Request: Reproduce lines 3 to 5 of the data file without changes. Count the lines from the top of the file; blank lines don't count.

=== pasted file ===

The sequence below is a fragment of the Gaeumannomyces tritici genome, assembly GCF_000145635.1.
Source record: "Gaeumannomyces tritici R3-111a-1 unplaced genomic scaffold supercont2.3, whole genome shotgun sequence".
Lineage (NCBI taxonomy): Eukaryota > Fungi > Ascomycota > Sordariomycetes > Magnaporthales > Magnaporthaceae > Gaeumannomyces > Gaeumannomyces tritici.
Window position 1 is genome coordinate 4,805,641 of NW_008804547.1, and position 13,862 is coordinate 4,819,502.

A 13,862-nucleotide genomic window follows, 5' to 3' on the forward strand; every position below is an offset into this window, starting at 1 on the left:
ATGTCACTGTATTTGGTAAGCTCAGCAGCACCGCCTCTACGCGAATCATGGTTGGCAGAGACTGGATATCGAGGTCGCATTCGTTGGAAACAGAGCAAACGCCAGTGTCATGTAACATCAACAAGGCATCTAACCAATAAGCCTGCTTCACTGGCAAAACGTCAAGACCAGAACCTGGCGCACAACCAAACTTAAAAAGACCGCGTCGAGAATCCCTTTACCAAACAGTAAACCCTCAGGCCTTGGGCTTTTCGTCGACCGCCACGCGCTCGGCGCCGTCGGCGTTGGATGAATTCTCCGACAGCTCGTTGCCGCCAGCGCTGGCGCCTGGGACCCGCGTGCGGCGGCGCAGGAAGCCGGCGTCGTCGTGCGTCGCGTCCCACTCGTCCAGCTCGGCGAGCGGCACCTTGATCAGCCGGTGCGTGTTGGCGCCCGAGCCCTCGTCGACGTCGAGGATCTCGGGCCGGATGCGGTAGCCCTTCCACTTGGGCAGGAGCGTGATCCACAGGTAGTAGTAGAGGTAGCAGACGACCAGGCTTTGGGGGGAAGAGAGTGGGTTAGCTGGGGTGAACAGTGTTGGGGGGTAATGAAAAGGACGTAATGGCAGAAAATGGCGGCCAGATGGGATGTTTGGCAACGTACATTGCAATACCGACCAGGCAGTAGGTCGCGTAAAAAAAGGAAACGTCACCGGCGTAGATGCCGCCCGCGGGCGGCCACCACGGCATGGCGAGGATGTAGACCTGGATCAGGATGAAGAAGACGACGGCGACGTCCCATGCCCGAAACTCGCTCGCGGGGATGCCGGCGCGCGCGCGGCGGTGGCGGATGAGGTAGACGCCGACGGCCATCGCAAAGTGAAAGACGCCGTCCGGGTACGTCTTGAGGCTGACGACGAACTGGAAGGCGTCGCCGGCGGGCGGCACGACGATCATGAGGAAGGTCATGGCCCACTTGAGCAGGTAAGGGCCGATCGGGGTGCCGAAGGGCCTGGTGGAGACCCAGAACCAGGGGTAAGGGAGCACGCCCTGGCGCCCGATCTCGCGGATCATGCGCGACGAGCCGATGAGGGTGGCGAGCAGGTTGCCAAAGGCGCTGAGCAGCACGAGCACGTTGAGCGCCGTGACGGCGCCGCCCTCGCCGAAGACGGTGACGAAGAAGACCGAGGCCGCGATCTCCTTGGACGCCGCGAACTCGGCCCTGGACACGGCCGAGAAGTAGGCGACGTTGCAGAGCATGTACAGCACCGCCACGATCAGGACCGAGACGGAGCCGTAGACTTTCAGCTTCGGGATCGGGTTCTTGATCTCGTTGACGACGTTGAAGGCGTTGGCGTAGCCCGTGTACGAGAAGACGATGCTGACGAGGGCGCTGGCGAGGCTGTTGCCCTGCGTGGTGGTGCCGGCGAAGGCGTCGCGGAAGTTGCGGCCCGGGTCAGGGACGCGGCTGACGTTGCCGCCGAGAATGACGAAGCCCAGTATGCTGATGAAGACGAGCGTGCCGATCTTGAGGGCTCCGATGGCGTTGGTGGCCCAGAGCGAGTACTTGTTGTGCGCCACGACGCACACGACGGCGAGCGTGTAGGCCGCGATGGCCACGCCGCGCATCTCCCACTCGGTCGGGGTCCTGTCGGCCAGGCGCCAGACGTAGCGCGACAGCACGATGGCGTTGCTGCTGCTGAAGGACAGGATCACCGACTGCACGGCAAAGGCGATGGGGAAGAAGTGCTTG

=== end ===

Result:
Lineage (NCBI taxonomy): Eukaryota > Fungi > Ascomycota > Sordariomycetes > Magnaporthales > Magnaporthaceae > Gaeumannomyces > Gaeumannomyces tritici.
Window position 1 is genome coordinate 4,805,641 of NW_008804547.1, and position 13,862 is coordinate 4,819,502.

A 13,862-nucleotide genomic window follows, 5' to 3' on the forward strand; every position below is an offset into this window, starting at 1 on the left: